Research shows that even those with higher literacy and subject knowledge prefer plain English. This is because it allows those using the content to understand the information as quickly as possible.

Professionals understand the complex language used in their area, but do not want to read it if there is an alternative.

Technical terms can be used, but they should be explained the first time they are used on a page, or as part of a journey.

Online tools can be a quick way to identify the reading age of content on a page.

Javascript and accessibility

Javascript is not natively accessible to all users, such as those with some braille computers. Requiring Javascript for the user to load a page means that some users cannot access it all. That would be a failure of 'perceivable' on the WCAG framework at 'A', and does not meet the legal minimum required standard.

All services must, in order to comply with the accessibility regulations:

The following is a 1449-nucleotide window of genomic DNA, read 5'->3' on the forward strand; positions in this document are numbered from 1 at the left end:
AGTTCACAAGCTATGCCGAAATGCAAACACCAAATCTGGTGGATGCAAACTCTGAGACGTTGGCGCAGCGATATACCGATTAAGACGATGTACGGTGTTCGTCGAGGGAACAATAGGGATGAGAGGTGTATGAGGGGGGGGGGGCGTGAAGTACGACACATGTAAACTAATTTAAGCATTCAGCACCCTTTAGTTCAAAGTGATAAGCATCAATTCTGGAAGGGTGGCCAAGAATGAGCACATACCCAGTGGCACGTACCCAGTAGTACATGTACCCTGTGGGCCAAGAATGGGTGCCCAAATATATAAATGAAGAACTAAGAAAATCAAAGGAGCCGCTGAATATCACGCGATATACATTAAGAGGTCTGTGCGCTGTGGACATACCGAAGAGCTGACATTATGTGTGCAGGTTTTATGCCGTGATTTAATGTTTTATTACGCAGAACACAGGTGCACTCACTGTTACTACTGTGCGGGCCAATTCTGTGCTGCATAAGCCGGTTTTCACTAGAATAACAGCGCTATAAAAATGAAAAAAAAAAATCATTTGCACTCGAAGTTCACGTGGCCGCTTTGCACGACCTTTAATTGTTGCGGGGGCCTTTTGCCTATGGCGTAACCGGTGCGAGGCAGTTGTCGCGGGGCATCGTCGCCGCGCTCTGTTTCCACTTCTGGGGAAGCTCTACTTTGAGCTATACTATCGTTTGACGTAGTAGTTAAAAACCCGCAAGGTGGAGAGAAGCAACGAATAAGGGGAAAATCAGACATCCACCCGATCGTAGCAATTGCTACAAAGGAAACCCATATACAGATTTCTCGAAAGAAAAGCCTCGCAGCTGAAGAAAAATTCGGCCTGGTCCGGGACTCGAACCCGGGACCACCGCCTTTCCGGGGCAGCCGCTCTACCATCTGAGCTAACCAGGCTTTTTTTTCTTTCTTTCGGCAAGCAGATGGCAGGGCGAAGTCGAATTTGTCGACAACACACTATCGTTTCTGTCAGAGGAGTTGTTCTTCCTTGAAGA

• have pages that load, with information that makes sense, even if Javascript is disabled (even if that information is just to tell the user the alternative route to the same information or task)
  • give users without Javascript the ability to complete the same tasks as those with Javascript, within reason

In almost all cases you should use progressive enhancement. This is in line with Government Digital Service guidance, and helps to ensure that the service is resilient, accessible, and well built. 

Some features cannot be easily created without using Javascript, such as interactive charts, maps, or tools. If this is the case you should consider:

  • if your choice of feature has genuine user needs that require Javascript, or if a progressive enhancement build could achieve the same objective (even if it is harder to build)